DSC_1308
Speaking of extra eggs, I like to hard boil them in the oven!  I find it’s easier than boiling on the stove top.

For these jumbo size eggs from our Rhode Island Reds (Roxy and Rita), I preheat my oven to 325.  I wash and dry the eggs then place them in a muffin tin and pop them in the oven for 30 minutes and then place them in a bowl of ice water for 10 minutes to stop the cooking process.
I like to eat one or two for breakfast sometimes, or add them to salads and other dishes so I cook several at a time.  I leave the shells on and they’ll keep in the refrigerator for a week.

If you give it a try, be sure to adjust your time based on your egg size so you don’t over or undercook.

DSC_1316

Dandelion Pesto

Dandelions are everywhere, just like honeysuckle every spring!

We keep a small patch of dandelions in our back yard for the bees each year (and if we’re being honest, you can never completely rid your yard of them anyway).
People spend a lot of money to maintain grass:  by watering it, cutting it, and buying bottles of weed killer.
We let the rain water our grass, we mow and give the clippings to the chickens for foraging/entertainment, add some to the compost bin, and if there are weeds that are beneficial to the bees we leave some for them.

I learned as a young girl that dandelions are multi-purpose; the first being dandelion wine (thanks to the Ray Bradbury novel of the same name), salve/lip balm, and in recent years as food: dandelion jelly, which I made last year and cookies made from the yellow flower, and even pesto from the leaves.  Every part of the dandelion is edible and research shows there are benefits to eating these weeds.

Most people may picture hippies foraging in the forest and spending countless hours making “free range organic” health food.  I’m here to tell you this was a simple 20 minute project from start to finish.  I didn’t have to leave my house, wear patchouli oil, or devote a day to making food from scratch.  Wearing a tie dye shirt is optional.

DSC_1160

Dandelions are easy to spot though they closely resemble catsear.  If you want to make sure you’re picking dandelions, pull up the plant by the root and look for a milky white excretion from the stalk.  Also, the leaves will be pointy ended and smooth, unlike catsear which will be fuzzy.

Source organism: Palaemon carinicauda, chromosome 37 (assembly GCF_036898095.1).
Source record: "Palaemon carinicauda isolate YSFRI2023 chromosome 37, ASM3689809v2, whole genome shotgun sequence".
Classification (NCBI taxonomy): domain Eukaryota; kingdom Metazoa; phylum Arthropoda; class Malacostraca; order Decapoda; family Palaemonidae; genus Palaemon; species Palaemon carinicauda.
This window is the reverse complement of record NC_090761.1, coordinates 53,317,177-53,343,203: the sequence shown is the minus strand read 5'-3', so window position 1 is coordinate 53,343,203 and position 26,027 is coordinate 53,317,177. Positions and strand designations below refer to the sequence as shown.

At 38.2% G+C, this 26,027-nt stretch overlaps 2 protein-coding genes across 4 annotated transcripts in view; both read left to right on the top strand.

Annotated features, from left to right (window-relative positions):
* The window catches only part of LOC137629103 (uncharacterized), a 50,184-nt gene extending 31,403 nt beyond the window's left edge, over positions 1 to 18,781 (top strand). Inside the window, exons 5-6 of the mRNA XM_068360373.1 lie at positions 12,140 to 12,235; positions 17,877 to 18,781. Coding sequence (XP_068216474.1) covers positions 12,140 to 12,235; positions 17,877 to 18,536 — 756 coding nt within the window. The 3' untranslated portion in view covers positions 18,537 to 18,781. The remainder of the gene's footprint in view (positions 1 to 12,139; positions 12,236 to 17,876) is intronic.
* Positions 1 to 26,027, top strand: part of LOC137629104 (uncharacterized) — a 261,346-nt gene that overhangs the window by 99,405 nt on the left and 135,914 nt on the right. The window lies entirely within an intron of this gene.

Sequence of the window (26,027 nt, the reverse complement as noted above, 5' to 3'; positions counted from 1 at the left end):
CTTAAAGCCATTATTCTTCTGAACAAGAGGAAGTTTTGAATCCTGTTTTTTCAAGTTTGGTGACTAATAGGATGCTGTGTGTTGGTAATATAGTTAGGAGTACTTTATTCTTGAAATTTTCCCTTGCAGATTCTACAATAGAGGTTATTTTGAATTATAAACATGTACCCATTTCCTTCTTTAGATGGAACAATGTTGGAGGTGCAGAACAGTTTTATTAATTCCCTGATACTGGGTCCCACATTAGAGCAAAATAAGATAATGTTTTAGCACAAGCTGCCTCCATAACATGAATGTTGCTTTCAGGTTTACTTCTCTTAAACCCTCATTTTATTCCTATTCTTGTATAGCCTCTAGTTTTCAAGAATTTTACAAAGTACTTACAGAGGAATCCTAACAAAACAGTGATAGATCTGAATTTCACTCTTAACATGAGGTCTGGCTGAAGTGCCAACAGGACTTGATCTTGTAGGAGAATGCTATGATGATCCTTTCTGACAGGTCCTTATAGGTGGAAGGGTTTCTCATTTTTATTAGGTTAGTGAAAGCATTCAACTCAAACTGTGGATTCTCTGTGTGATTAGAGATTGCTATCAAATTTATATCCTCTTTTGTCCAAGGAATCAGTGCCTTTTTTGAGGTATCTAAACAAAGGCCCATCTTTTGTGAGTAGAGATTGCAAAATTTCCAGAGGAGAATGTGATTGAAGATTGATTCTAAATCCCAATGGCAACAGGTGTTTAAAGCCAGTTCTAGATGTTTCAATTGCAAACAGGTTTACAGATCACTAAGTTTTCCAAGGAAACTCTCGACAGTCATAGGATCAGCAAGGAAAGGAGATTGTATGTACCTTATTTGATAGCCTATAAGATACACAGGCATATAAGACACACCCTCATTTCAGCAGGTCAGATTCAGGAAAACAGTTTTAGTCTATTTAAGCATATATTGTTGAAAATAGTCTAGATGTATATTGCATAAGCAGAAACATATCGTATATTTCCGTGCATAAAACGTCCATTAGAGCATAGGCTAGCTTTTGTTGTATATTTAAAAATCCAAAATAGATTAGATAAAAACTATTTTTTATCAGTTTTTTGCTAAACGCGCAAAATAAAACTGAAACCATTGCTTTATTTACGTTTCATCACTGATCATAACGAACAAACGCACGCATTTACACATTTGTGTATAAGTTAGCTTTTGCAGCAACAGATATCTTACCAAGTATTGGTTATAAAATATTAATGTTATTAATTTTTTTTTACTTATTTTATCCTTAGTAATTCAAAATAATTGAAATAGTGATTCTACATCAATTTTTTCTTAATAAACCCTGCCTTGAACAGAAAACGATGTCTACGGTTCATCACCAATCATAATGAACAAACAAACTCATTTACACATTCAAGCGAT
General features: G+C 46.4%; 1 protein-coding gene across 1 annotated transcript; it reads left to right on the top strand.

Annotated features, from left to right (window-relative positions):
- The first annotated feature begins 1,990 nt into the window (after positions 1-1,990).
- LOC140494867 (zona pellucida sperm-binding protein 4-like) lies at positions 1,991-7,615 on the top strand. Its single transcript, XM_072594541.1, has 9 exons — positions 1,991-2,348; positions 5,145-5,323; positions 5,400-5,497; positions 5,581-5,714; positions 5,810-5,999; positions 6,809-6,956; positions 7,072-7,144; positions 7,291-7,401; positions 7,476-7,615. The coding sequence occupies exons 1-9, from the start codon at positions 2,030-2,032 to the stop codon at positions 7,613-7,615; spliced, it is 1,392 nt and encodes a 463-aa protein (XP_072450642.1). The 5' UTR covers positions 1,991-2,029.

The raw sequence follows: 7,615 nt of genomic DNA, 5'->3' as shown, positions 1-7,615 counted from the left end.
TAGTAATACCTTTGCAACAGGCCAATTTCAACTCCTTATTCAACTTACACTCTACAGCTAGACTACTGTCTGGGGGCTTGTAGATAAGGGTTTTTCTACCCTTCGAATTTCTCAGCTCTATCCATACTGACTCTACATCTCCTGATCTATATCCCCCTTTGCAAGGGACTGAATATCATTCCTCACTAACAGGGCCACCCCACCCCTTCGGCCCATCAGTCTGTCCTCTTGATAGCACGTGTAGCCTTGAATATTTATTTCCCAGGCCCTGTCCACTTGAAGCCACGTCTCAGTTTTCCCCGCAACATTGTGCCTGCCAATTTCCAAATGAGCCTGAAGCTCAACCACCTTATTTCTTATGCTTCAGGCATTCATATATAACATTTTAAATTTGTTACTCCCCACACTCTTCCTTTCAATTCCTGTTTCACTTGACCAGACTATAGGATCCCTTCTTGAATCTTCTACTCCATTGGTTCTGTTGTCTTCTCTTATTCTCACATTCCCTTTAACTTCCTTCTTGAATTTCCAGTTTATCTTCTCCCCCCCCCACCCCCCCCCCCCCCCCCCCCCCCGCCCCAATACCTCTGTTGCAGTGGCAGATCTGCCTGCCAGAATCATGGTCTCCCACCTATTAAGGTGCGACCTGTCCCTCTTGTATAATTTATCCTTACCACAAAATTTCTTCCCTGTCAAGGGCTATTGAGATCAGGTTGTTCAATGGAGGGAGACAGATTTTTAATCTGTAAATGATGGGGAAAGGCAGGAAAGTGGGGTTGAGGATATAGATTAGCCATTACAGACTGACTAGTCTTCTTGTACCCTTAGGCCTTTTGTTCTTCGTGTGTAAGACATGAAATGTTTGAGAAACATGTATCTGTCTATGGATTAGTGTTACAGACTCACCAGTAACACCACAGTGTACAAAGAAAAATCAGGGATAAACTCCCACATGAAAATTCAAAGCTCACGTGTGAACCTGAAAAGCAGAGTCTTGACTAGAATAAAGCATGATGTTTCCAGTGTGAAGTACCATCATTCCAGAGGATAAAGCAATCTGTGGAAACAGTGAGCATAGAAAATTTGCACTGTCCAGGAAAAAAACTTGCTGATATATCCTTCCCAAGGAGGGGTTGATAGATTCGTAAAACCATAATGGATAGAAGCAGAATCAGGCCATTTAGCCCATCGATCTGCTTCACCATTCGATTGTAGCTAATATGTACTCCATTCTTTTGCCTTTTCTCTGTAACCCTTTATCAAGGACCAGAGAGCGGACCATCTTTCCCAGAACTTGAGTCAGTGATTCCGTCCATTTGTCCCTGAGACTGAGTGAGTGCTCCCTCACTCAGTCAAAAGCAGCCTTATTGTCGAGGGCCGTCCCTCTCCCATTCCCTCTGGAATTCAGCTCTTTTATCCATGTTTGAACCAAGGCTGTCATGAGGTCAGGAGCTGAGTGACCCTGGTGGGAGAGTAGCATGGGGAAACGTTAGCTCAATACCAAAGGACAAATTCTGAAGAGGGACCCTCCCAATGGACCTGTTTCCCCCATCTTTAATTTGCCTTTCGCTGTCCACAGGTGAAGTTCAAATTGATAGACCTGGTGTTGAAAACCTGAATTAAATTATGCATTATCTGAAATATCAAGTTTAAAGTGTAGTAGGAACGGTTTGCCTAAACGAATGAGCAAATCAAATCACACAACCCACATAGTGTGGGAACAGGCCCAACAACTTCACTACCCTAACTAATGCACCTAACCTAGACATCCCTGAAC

difference-dandelion-catsear-001

DSC_1152

My daughter and I made the journey to the back yard (every outing is a journey with a three year old!) last week to gather two cups of dandelion leaves to make pesto, which was a quick process.
If you plan to pick some for yourself, please pick from an area that you are 100% sure hasn’t been sprayed with chemicals.

DSC_1191

After we gathered our greens, we brought them inside and gave them a thorough wash.

DSC_1196

I gave the batch a light rinse and then picked through looking for pieces of dirt/debris to remove.  I gave it a good spray and sifted through again to double check.

Next, I collected my ingredients for pesto.  It’s like making traditional pesto with basil, except you’re replacing the herb (basil) with a weed (dandelion green).

DSC_1205

I placed about a third of my dandelion greens in my food processor with the olive oil and let it chop down for half a minute.  I added the remainder of the greens until it was all finely chopped.

Next the garlic cloves, pine nuts, salt, and Parmesan cheese were added in with the greens and processed until smooth and creamy.

DSC_1207

This batch made enough to fill two jelly jars.  It will keep in the refrigerator for up to one week so I left one jar in the fridge and placed the other in the freezer for a later date.

DSC_1213

Dandelion Pesto

  • 2 cups dandelion greens, washed well
  • 3/4 cup olive oil
  • 5 cloves minced garlic
  • 2oz  pine nuts
  • 1 tsp sea salt
  • 2 oz Parmesan cheese, shredded
  1. After greens have been washed thoroughly, place a third in a food processor with the olive oil and process for around 30 seconds.
  2. Add remaining greens and process until finely chopped.
  3. Add garlic, pine nuts, sea salt, and Parmesan cheese and process until smooth and creamy.
  4. Transfer to jars.  Refrigerate up to one week; freeze for up to 3 months.

This recipe can be used in place of traditional basil pesto.  Enjoy on a warm crusty baguette, mixed with tomatoes, topped with spinach and artichokes, or as a pizza sauce base.

DSC_1226edit

I used a pint size jar of marinara sauce we canned last summer mixed with a third of the dandelion pesto as my base sauce for this pizza.  It’s topped with grilled chicken, Vidalia onion, olives, and kale.  Spinach and artichokes would also be excellent toppings for this pizza!

DSC_1221

 

Honeysuckle Syrup

It’s April, which means Masters week (a big golf tournament in Augusta) is over, the tourists are gone, our garden has been planted, and honeysuckle is everywhere…

DSC_1016
Along the garden fence to attract the bees.
DSC_1021
The smell is incredible.  Takes me right back to childhood when I lived in a neighborhood and all of us kids would take our little sips of honey off the vine in front of the mean old lady’s house.  Every neighborhood has a resident “mean old lady”, right?
DSC_1026
On my walk to the rain barrel.
DSC_1031
Climbing the trees around the blackberry patch.  Literally, it’s EVERYWHERE.

I love everything about it:  the scent, the fact that is attracts the bees which pollinate our garden and take it back to hives to make honey, not to mention its beauty.  It’s also super invasive so we spend time hacking a lot down at the end of the season to prevent it overtaking everything.  We’re not really winning that battle but I’m certainly not mad!